In my younger days I was, perforce, an avid hiker. At my sleep-away camp in New Hampshire, weekly hikes were compulsory, and these were no kiddie trails, but steep daylong treks in the White Mountains. No doubt, the aim was to inculcate in us a lifelong love of hiking. In me it inspired just the opposite.
But the forecast on May 7th was absurdly ideal enough – nothing but sunshine from dawn till dusk, as elusive a phenomenon in Dublin as a decent bagel – that when Megan invited me to join her for a hike in the Wicklow Mountains, I forced myself to accept.
Had I Googled Sugar Loaf mountain in advance I might have done otherwise. A thirty minutes’ drive from the city center, it shoots up out of the ground like a craggy pointed hat: cruelly precipitous, equal parts mud and shale. Halfway up, muscles moaning in protest, I tried to recall the strategy that had served my younger self: keep your eyes glued to the ground, lean far enough forward that the gravitational pull of your backpack supports upward movement, distract yourself by making conversation (dwindling lung capacity be damned).
I didn’t expect to feel anything at the top apart from relief. But when we reached the summit, I found myself, to my surprise, instantly and profoundly awestruck. In the twenty minutes I’d spent with my eyes cast resolutely downward, I’d accumulated beneath me a stunning 360 view of Dublin and Wicklow. I marveled to see the Counties sprawled before me, a verdant checkerboard of greens, yellows and browns, as idyllic geometrically as the day was meteorologically.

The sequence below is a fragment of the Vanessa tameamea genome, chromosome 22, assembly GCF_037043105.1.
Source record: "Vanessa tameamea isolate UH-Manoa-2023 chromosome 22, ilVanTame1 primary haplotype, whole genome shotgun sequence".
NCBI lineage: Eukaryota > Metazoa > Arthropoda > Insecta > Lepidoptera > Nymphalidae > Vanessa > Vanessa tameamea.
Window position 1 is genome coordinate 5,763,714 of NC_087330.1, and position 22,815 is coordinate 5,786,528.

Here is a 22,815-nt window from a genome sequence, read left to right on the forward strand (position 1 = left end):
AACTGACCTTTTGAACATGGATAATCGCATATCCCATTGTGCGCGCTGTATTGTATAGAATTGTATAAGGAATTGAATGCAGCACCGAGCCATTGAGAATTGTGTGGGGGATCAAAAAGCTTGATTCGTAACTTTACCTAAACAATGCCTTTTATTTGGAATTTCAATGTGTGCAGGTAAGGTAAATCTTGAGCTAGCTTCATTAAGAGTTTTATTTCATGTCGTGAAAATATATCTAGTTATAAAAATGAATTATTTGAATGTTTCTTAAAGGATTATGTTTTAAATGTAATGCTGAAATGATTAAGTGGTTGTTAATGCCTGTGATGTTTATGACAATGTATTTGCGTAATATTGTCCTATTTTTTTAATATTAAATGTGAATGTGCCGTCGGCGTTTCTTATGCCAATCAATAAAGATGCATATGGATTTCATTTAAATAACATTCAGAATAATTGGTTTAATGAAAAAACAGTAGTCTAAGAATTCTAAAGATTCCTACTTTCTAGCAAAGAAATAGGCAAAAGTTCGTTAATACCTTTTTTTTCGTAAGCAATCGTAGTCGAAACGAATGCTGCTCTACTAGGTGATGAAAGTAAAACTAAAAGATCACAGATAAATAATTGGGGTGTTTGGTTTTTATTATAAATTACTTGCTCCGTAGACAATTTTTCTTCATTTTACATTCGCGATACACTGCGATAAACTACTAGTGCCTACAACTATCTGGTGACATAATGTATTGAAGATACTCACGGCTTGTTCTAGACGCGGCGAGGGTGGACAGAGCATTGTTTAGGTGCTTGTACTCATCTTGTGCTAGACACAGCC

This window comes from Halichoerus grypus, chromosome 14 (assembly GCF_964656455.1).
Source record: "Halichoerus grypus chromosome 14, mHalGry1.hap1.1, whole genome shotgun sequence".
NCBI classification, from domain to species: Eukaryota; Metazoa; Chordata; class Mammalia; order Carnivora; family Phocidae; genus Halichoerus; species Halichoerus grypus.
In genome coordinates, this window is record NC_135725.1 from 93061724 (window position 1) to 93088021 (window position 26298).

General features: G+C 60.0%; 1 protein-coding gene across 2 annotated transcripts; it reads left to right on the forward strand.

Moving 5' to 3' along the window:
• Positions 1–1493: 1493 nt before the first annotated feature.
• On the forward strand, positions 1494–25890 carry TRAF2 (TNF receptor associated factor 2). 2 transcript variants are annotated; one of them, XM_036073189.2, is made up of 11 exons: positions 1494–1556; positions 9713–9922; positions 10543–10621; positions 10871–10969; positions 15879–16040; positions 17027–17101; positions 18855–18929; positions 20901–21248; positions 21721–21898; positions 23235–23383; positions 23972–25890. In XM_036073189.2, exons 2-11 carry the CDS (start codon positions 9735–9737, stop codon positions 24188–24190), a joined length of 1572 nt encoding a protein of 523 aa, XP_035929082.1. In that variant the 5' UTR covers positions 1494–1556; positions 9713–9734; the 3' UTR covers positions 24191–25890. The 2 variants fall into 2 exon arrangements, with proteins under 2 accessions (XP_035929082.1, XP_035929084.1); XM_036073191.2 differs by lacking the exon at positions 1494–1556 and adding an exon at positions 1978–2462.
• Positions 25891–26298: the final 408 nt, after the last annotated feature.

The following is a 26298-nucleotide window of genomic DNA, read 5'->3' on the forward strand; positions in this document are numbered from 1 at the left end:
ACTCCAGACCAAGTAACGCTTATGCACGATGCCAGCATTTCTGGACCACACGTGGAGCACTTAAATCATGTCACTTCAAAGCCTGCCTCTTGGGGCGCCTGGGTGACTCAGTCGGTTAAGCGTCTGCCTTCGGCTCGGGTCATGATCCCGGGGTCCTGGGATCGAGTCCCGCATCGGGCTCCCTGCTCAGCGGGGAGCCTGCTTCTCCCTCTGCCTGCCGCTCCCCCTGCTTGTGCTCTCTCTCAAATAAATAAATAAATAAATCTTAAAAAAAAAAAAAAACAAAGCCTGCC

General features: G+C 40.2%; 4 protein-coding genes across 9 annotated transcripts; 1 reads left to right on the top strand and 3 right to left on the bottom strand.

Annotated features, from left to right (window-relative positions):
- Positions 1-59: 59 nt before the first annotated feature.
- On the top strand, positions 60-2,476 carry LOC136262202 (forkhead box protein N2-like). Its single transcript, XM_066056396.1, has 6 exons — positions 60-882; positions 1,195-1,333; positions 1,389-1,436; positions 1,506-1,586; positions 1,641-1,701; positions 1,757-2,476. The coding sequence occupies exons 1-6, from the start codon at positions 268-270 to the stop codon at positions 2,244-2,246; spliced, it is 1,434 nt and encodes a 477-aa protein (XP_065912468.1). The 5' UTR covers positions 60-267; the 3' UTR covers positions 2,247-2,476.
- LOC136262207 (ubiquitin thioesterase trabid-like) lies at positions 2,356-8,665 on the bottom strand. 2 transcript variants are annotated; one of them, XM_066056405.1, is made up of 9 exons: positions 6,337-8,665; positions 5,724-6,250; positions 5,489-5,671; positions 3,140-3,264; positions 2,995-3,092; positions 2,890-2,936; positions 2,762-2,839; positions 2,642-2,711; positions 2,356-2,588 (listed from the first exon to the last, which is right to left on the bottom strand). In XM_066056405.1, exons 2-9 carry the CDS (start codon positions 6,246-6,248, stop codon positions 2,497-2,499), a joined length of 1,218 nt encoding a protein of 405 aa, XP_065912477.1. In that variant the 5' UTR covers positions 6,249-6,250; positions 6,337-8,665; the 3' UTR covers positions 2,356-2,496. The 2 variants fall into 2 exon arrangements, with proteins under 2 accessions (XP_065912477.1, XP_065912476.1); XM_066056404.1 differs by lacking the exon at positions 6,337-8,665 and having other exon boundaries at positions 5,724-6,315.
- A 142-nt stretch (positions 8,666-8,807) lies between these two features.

The fulfillment that view afforded was enough to make me truly excited for a second hike up Montpelier Hill – colloquially known as Hell Fire. Fortunately for my calves, this ascent was much briefer. Barely ten minutes after scoring a choice spot in the car lot, the trail plateaued, and we were faced with the structure for which the hill is nicknamed: The Hell Fire Club. A decrepit former hunting lodge, the Club has looked out over Montpelier Hill since 1725, and in that time has garnered fame and infamy on account of Club members’ rumored occult practices.
That day we were among the Club’s oldest explorers. Legions of kids darted in and out of the ruins, while their parents rested on the lawn. I was in it for the shade; it was the first time all year I felt too hot in Ireland, and the Club’s stone edifice offered plenty of natural air-conditioning. Peering out over the hill, palms pressed against the cool, porous walls, I felt more connected with the land beneath my feet – usually concealed by a layer of concrete or cobblestones – than I had all year. I don’t have much time left in Dublin, but I hope that in my remaining months here, I can unglue myself more frequently from the city, and ascend to more new heights.